Alicia Garza: Get Out and Fight: #blacklivesmatter

May 27 - On The Dot
It’s a great day to be a woman! Melinda Garvey here as your voice, with the mission to give women everywhere a place to be heard and tell their stories. We’d love to hear from you!

FIRST THOUGHT: Something Worth Fighting For

It’s easy to get riled up about the little things, like your partner not doing the dishes or getting into a fender bender on the way to work. But many of us are also passionate about the bigger issues that affect us all, like weighty social problems.

The ’60s and ’70s are credited as a time of good music and plenty of protests. Many fought diligently for civil rights and against war. While the days of bell-bottoms and flower power might be gone, many of us still care deeply about social injustices throughout the world.

What’s the one social issue that really makes you want to put down that latte, grab your picket sign and hit the streets?


It’s common to believe that young people don’t have much to say, except when they’re Snapchatting, right? That simply isn’t the case.

It turns out that young people have loads to talk about, and one of their favorite topics is social activism. In fact, according to online activism-focused magazine OccupyTheory, it is young adults who are most driving recent social activism. Seven out of 10 young Americans are activists. And guess what? Three out of five young activists are female.

WOMAN TO WATCH: Patrisse Cullors, Alicia Garza, Opal Tometi, Founders of the Black Lives Matter Movement

We see time and again that it only takes one woman to create change. So what happens when three women get together? They create a worldwide movement that started with a hashtag.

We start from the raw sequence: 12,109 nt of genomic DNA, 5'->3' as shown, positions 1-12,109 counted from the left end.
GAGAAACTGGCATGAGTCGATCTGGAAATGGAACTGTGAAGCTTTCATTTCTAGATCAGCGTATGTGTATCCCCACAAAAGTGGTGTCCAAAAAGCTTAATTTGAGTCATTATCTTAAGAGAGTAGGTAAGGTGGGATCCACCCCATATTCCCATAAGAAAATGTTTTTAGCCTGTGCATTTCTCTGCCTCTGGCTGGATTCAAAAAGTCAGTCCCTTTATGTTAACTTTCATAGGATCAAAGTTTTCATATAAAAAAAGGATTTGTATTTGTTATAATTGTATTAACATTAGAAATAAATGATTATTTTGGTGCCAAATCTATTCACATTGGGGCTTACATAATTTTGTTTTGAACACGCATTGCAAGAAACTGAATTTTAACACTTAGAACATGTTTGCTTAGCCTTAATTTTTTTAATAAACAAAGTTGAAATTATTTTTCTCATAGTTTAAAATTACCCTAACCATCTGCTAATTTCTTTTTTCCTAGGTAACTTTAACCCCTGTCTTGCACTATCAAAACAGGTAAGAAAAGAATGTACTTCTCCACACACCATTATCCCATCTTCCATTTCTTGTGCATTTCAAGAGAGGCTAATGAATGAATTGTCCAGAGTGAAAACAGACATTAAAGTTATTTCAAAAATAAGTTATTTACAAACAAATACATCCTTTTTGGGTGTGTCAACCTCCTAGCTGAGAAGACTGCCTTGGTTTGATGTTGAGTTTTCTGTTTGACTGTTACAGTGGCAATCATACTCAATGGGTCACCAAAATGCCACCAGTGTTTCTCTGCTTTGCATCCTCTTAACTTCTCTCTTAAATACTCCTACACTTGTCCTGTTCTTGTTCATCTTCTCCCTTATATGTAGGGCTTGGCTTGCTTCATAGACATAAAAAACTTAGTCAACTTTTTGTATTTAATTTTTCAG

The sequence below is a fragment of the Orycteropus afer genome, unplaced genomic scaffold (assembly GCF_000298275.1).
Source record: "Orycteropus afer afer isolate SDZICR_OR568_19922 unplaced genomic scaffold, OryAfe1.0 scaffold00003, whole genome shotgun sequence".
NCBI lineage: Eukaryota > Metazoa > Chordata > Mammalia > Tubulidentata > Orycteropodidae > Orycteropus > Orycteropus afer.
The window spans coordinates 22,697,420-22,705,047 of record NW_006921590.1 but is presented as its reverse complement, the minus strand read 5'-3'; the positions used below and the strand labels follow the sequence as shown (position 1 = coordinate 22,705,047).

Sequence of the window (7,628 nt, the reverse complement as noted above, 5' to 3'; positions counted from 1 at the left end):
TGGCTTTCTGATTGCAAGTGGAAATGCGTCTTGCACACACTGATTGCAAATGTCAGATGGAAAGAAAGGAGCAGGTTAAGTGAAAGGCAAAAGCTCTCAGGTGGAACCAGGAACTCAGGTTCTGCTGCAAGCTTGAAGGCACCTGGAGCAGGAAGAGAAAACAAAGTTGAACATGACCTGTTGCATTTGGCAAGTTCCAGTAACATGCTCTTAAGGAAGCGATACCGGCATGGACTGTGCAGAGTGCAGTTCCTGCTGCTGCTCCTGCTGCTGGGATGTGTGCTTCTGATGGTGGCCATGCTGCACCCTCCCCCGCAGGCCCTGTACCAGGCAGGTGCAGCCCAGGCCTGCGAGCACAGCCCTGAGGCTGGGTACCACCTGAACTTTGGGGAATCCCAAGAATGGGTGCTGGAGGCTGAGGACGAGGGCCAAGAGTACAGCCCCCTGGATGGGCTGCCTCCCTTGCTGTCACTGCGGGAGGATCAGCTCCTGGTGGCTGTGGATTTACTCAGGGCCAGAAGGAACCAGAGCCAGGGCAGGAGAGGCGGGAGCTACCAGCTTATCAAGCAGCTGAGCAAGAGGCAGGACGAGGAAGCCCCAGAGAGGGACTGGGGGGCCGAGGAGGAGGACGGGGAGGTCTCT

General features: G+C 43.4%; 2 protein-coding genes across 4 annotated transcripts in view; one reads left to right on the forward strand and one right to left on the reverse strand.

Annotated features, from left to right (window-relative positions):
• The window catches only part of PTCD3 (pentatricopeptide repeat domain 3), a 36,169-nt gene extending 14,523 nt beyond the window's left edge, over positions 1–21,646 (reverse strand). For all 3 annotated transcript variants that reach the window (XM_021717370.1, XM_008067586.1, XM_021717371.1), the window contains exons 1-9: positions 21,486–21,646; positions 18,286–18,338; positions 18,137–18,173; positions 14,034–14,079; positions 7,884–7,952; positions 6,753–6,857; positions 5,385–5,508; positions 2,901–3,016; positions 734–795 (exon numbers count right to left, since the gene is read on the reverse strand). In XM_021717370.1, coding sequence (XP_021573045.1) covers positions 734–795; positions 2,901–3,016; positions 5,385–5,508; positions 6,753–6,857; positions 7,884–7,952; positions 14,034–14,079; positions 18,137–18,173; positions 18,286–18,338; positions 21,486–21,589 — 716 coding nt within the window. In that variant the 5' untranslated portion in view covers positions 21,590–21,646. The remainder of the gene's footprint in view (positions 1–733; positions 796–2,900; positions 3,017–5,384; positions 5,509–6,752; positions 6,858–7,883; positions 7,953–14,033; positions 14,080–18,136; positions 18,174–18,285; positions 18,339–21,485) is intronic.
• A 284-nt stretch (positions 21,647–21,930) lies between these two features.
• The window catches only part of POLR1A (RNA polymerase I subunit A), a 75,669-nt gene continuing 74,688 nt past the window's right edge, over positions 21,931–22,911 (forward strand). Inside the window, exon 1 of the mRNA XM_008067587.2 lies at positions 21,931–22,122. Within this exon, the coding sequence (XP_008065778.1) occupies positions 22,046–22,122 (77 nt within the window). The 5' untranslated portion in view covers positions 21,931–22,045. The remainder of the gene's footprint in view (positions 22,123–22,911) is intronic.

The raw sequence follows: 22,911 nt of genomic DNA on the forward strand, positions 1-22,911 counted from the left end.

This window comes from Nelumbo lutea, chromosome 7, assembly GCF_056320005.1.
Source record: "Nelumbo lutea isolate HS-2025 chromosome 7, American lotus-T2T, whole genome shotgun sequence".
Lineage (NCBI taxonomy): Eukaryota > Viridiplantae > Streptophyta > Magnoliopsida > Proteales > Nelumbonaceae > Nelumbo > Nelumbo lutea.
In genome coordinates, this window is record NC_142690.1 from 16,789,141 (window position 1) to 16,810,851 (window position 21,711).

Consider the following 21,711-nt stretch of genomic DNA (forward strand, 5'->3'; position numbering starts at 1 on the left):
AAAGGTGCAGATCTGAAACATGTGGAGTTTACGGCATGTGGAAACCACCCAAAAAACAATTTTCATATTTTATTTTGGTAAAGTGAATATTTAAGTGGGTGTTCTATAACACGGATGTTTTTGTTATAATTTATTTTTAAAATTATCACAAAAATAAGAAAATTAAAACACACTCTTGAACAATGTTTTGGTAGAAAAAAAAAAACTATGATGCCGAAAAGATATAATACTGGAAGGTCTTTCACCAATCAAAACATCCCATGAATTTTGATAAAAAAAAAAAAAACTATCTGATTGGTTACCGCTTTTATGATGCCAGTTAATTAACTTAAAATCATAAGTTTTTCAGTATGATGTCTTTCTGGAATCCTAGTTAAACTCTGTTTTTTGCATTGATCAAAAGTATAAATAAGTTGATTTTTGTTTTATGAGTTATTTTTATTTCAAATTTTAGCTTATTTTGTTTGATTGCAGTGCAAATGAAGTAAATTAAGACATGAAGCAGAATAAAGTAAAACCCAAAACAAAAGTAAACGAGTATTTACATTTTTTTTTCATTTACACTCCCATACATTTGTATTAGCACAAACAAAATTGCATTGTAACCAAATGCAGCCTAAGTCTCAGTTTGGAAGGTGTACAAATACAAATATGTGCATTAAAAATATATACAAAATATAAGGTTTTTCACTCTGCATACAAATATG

In 2013, when George Zimmerman was deemed not guilty of taking the life of 17-year-old Trayvon Martin, Alicia Garza, a social-justice activist, wrote a post on Facebook to the black community and concluded it with, “our lives matter.”

Artist and organizer Patrisse Cullors read Garza’s words and started the hashtag #blacklivesmatter. Pretty soon, writer and strategist Opal Tometi joined in.

By 2014, #blacklivesmatter had as many as 200,000 mentions on Twitter.

The natural next step was to create Twitter and Tumblr pages, encouraging people to tell their own stories about why black lives matter. In the last few years, there have been Black Lives Matter protests in every major United States city.

Black Lives Matter made the short list for Time’s 2015 person of the year, and the movement has been discussed throughout this year’s election season.

The popularity of Black Lives Matter stems from three dedicated women who used the power of social media to create an impactful and sustainable dialogue. These trailblazers built a crusade that will be chiseled into history, and they empowered a nation by demanding that your life matters.


This quote by cultural anthologist Margaret Mead affirms what these three women have accomplished. She said:

“Never doubt that a small group of thoughtful, committed citizens can change the world. Indeed, it is the only thing that ever has.”

That’s all for now. Be sure to share this so more women can have a voice! Thanks for getting ready with us.

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